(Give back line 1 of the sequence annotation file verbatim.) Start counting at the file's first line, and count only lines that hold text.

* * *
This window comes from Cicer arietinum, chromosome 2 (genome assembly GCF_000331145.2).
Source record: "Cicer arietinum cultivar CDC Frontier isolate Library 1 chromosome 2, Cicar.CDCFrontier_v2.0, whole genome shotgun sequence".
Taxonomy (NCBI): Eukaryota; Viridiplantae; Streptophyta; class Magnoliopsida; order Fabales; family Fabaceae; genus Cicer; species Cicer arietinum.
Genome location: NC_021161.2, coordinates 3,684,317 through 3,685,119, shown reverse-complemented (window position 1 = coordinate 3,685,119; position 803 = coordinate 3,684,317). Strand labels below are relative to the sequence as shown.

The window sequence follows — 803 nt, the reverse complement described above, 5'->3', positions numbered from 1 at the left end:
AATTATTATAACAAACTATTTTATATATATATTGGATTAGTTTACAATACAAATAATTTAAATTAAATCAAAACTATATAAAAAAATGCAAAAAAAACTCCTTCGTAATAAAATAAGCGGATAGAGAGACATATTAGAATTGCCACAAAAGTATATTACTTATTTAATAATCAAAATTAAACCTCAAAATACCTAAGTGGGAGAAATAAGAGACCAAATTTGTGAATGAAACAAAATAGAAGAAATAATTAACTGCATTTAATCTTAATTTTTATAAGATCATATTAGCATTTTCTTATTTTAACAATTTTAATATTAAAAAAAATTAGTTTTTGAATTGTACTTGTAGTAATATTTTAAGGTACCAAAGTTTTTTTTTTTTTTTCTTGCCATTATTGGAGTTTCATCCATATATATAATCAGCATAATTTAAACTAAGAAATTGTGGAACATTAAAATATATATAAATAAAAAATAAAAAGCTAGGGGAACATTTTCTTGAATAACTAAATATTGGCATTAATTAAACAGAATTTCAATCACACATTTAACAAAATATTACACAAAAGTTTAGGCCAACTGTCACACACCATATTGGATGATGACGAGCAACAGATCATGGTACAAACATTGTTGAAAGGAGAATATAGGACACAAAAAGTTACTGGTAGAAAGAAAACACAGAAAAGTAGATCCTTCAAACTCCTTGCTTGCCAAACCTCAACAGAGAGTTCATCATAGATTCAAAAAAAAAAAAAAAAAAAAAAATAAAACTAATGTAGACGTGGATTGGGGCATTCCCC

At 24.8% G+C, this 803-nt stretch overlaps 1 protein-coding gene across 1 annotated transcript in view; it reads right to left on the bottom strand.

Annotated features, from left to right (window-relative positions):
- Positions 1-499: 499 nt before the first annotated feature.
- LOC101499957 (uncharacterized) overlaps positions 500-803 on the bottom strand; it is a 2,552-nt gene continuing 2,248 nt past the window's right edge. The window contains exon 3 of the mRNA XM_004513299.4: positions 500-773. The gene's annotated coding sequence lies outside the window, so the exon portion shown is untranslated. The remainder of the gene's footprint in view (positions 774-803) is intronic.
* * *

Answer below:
This window comes from Cicer arietinum, chromosome 2 (genome assembly GCF_000331145.2).